Accounts payable professionals know the challenges of disparate ordering and processing systems.
Procure to pay systems connect the entire supply management and accounts payable process into one, simple-to-understand flow.
By uniting these systems, businesses can become more efficient, save time and money, and ultimately provide better shareholder value and an improved customer experience.
Procurement & Accounts Payable Can Be Labor Intensive
Without automation, procurement and accounts payable processes can be very tedious, slow, and labor intensive. Shuffling around papers, folders, emails, invoices, purchase orders, shipping information, and making on-time payments takes a lot of steps and a lot of work. Businesses employ legions of workers to fulfill these tasks.
What sets these companies apart? A focus on the procure-to-pay process. Implementing procure-to-pay best practices can help improve efficiency and lower costs. Without the right experience and information, however, implementing procure-to-pay solutions can be difficult.
As global supply chain consultant Jeremy Fiel notes, “There will always be challenges as you implement new systems.”
The technical aspects alone are enough to make many business leaders’ heads spin; but like any business process, those challenges can be overcome with the right resources and focus.
What is Procure to Pay?
Procure to pay is the end to end process of acquiring materials needed to effectively run your business, while facilitating the complete bill payment steps for your supplier.
According to Raj Aggarwal, Director of Product Marketing and Analyst Relations at JAGGAER, a top 100 IT logistics provider, procure to pay is “all about getting rid of paper, automating, and getting more efficient.”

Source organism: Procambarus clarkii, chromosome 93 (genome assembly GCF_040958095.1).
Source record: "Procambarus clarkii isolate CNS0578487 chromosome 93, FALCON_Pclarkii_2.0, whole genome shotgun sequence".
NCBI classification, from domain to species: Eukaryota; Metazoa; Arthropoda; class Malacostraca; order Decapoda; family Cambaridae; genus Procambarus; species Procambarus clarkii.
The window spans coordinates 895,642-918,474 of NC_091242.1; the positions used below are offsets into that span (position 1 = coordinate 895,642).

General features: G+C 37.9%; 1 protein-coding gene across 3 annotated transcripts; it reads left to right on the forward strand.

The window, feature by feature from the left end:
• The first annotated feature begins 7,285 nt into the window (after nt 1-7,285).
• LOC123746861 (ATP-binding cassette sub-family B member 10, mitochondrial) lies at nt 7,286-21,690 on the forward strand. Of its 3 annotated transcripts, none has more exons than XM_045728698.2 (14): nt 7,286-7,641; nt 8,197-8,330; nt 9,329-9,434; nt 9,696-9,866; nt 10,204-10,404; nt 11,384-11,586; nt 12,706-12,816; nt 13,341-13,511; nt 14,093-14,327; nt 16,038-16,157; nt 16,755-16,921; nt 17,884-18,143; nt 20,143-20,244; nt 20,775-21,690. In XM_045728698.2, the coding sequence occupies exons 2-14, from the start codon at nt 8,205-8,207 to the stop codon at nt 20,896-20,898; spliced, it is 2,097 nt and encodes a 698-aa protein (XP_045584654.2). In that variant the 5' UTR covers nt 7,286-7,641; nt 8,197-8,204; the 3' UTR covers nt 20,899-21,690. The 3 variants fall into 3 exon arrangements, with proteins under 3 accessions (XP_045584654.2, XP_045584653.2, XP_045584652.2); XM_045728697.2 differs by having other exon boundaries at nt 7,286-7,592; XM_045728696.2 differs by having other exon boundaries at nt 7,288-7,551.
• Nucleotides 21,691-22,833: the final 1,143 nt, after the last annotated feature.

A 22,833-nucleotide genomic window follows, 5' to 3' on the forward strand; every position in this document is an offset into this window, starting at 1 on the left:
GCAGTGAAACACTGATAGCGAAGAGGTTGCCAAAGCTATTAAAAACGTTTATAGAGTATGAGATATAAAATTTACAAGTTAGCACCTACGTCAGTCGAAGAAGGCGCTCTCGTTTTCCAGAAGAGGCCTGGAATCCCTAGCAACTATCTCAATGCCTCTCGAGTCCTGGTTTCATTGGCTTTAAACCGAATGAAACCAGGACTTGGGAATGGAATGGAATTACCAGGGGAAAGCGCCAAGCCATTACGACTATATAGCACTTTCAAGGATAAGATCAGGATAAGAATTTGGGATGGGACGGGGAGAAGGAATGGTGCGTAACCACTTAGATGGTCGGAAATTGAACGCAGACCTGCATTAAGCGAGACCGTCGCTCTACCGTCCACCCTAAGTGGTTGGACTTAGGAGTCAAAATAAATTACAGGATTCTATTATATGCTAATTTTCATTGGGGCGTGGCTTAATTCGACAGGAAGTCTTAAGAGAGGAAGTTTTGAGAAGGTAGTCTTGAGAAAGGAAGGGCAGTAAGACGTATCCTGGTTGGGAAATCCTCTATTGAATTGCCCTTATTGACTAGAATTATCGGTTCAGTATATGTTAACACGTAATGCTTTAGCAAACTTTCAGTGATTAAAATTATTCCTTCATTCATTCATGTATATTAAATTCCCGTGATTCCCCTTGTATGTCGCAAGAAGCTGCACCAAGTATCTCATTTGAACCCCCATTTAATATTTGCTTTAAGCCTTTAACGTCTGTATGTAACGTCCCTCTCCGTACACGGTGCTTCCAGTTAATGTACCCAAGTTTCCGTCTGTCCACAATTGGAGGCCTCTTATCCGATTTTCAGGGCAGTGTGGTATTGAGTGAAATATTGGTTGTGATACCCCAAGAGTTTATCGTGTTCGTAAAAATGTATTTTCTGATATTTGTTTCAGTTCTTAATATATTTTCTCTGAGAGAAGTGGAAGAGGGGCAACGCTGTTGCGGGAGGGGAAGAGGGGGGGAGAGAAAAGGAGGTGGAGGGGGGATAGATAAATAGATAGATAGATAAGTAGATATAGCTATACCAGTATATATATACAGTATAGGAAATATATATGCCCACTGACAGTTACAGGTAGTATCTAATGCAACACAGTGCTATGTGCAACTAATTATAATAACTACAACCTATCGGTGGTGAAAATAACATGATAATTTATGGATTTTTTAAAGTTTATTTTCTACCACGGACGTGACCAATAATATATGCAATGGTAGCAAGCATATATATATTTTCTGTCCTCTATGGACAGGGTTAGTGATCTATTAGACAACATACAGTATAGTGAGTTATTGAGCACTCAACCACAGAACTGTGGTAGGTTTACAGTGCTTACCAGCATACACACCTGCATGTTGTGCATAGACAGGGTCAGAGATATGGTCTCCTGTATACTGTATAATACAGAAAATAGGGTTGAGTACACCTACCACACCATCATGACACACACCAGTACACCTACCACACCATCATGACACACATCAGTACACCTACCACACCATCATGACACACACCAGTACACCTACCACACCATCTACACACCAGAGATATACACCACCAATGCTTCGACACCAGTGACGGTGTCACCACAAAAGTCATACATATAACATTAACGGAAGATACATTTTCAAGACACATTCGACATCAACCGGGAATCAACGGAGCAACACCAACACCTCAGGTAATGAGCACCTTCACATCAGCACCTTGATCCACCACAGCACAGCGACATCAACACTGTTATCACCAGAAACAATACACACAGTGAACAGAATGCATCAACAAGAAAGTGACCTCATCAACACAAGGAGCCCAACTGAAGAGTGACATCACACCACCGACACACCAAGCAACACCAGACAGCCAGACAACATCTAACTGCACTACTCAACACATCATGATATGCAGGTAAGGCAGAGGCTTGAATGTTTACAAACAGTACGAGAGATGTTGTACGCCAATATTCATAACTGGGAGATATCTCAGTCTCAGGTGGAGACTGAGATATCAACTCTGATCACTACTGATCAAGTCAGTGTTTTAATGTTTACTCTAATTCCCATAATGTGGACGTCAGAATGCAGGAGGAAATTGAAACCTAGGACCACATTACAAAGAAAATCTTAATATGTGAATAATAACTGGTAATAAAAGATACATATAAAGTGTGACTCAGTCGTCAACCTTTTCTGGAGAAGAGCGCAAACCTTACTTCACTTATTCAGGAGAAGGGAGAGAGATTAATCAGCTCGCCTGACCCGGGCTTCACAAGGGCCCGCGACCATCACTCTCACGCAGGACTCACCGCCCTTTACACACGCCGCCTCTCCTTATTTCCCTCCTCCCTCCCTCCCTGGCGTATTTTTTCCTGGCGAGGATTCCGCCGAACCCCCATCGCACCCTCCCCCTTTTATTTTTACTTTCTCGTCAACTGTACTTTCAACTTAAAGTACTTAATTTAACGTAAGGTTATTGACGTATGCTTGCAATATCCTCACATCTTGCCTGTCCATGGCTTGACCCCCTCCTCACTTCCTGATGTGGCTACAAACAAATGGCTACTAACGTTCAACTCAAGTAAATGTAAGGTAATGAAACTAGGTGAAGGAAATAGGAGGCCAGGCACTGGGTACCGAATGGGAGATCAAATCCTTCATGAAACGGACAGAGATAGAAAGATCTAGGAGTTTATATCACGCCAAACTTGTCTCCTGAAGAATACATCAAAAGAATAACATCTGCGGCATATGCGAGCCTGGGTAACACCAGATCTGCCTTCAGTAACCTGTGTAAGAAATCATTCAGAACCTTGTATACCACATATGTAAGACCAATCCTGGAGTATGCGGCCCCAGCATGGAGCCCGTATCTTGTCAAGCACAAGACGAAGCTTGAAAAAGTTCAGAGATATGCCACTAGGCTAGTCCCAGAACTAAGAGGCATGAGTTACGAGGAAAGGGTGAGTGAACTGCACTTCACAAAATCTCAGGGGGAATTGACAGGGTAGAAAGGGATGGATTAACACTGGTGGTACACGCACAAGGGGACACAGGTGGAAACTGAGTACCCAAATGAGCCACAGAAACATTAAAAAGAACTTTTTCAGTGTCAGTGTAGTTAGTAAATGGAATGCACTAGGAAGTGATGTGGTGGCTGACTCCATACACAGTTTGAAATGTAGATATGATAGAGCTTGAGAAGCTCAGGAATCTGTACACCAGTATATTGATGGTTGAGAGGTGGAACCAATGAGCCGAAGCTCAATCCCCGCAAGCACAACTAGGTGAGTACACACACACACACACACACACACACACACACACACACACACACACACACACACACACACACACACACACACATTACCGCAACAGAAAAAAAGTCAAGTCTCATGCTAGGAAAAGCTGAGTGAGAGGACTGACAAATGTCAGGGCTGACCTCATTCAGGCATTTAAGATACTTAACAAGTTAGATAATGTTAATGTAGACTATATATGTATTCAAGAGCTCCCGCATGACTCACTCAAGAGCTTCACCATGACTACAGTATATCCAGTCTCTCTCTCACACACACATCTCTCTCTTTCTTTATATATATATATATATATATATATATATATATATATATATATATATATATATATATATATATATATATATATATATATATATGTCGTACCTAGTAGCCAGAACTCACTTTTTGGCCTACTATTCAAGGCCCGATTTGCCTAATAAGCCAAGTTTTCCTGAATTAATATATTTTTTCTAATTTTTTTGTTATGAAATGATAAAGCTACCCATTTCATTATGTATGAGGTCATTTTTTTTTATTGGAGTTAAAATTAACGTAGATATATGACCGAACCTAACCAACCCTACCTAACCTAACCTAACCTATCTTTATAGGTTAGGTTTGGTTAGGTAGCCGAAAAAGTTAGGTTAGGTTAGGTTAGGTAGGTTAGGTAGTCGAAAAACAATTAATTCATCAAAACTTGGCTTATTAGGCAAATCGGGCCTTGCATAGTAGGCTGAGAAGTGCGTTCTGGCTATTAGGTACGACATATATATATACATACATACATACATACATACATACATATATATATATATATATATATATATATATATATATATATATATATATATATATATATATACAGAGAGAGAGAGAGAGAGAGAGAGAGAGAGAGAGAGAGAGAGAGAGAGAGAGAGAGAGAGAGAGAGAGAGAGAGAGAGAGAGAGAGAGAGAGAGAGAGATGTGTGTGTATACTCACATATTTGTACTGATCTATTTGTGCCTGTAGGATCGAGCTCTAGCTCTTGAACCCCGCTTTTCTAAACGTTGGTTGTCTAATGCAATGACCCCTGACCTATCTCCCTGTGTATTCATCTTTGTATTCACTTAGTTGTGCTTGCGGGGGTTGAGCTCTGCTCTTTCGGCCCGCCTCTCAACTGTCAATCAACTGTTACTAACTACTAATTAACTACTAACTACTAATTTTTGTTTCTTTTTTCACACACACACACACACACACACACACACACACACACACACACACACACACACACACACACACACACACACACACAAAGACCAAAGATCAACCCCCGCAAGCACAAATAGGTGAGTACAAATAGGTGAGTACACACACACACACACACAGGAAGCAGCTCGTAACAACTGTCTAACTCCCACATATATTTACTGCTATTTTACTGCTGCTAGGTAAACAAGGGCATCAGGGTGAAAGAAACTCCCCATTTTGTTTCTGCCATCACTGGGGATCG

Some companies still do check cutting, invoicing, and every other purchasing process by hand, Aggarwal shares. “Procure to pay helps reduce errors and improve efficiency by linking the entire process under one system.”
Sometimes referred to as purchase to pay, procure to pay is a system that combines the following functions into one process for which managers and workers use to fulfill their various functions. The primary functions included in the procure to pay cycle are as follows:
- Supply management – The process of connecting to and managing supplier relationships for the purpose of ordering.
- Requisition – The process of formally ordering a product for fulfillment.
- Purchase order – Creating a formal order document which contains specific order quantities and requirements.
- Receiving – Accepting the physical shipment and entering the accepted order into inventory, tracking, and accounting systems.
- Invoice reconciliation – Comparing the invoice to the purchase order to ensure all costs and charges are as expected.
- Accounts payable – The final step in the procure-to-pay process is focused on approving the purchase order for payment, sending the payment, and entering the payment into accounting systems.
Anyone with experience at a large corporation knows how disconnected these functions can be. Supply management and requisition are managed by the supply chain team.
Purchase orders and receiving can be managed by supply chain, individual departments, or even accountants. Invoice reconciliation and accounts payable are managed by accounting and finance teams. It is completely possible that these functions are not managed in the same building, state, or even continent.
With such distributed management, it’s no wonder some companies are spending over $10 per invoice to manage the entire process flow.